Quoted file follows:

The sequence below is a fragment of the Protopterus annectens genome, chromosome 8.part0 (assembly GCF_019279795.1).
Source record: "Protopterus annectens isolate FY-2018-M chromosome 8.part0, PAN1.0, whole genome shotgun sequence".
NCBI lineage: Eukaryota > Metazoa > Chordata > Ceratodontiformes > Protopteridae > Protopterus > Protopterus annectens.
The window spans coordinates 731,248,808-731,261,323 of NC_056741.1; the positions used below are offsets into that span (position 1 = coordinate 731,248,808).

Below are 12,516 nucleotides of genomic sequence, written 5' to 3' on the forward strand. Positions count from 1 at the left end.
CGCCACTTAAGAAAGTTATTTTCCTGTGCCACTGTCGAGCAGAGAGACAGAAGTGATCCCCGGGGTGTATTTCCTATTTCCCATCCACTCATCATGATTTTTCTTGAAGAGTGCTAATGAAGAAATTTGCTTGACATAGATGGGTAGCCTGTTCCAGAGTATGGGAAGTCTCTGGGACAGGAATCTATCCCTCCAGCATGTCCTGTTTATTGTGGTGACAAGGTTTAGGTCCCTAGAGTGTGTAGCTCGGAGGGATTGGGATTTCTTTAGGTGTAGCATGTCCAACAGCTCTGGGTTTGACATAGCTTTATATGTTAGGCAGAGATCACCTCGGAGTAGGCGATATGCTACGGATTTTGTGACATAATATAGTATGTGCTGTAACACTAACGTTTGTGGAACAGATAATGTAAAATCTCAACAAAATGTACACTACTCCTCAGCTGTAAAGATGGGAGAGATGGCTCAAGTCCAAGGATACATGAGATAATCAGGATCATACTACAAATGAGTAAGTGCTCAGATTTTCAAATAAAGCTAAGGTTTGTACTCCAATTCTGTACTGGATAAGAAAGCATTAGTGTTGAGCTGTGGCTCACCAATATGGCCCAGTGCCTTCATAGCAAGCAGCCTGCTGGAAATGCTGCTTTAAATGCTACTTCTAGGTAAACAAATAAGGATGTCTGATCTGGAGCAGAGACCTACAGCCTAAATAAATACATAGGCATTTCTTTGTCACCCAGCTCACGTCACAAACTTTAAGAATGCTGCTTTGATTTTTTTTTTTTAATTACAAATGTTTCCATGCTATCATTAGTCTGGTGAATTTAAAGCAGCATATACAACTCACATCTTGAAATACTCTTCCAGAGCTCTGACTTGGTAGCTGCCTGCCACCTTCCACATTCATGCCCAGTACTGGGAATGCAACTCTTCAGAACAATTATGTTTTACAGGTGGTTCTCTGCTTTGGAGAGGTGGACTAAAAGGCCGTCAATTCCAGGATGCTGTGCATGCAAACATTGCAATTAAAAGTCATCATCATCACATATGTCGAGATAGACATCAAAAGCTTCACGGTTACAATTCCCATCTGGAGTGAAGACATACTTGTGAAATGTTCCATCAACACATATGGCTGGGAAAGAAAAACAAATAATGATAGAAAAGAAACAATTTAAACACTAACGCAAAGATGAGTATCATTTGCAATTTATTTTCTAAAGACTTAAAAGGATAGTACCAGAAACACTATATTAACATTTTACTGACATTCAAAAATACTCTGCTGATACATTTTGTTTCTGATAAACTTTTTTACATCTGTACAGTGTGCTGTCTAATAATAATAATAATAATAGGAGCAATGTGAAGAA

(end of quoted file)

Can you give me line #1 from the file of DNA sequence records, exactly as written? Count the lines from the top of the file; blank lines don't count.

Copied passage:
The sequence below is a fragment of the Protopterus annectens genome, chromosome 8.part0 (assembly GCF_019279795.1).